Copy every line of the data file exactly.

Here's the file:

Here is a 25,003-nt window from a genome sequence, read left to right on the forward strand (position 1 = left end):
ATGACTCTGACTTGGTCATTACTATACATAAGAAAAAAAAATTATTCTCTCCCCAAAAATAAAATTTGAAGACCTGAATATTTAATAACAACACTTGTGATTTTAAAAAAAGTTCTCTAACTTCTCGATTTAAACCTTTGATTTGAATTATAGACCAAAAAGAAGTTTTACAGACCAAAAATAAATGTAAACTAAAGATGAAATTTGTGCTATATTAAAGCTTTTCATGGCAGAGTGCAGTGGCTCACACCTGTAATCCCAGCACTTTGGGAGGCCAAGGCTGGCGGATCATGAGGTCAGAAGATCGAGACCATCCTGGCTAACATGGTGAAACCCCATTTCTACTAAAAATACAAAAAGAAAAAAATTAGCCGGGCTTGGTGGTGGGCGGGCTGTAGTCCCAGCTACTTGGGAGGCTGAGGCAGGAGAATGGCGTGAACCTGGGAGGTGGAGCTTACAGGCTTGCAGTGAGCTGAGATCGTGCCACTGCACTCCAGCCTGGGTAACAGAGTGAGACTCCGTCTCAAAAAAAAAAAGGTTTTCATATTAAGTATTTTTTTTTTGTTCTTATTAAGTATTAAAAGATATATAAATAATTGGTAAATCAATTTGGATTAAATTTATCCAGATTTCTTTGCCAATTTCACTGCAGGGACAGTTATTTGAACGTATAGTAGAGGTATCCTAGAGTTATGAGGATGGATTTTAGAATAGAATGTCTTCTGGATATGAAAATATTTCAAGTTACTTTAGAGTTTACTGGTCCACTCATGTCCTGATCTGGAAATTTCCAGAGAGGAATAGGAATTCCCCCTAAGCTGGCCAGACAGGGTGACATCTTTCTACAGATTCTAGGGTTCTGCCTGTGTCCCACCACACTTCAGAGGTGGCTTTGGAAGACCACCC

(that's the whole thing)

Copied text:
Here is a 25,003-nt window from a genome sequence, read left to right on the forward strand (position 1 = left end):
ATGACTCTGACTTGGTCATTACTATACATAAGAAAAAAAAATTATTCTCTCCCCAAAAATAAAATTTGAAGACCTGAATATTTAATAACAACACTTGTGATTTTAAAAAAAGTTCTCTAACTTCTCGATTTAAACCTTTGATTTGAATTATAGACCAAAAAGAAGTTTTACAGACCAAAAATAAATGTAAACTAAAGATGAAATTTGTGCTATATTAAAGCTTTTCATGGCAGAGTGCAGTGGCTCACACCTGTAATCCCAGCACTTTGGGAGGCCAAGGCTGGCGGATCATGAGGTCAGAAGATCGAGACCATCCTGGCTAACATGGTGAAACCCCATTTCTACTAAAAATACAAAAAGAAAAAAATTAGCCGGGCTTGGTGGTGGGCGGGCTGTAGTCCCAGCTACTTGGGAGGCTGAGGCAGGAGAATGGCGTGAACCTGGGAGGTGGAGCTTACAGGCTTGCAGTGAGCTGAGATCGTGCCACTGCACTCCAGCCTGGGTAACAGAGTGAGACTCCGTCTCAAAAAAAAAAAGGTTTTCATATTAAGTATTTTTTTTTTGTTCTTATTAAGTATTAAAAGATATATAAATAATTGGTAAATCAATTTGGATTAAATTTATCCAGATTTCTTTGCCAATTTCACTGCAGGGACAGTTATTTGAACGTATAGTAGAGGTATCCTAGAGTTATGAGGATGGATTTTAGAATAGAATGTCTTCTGGATATGAAAATATTTCAAGTTACTTTAGAGTTTACTGGTCCACTCATGTCCTGATCTGGAAATTTCCAGAGAGGAATAGGAATTCCCCCTAAGCTGGCCAGACAGGGTGACATCTTTCTACAGATTCTAGGGTTCTGCCTGTGTCCCACCACACTTCAGAGGTGGCTTTGGAAGACCACCC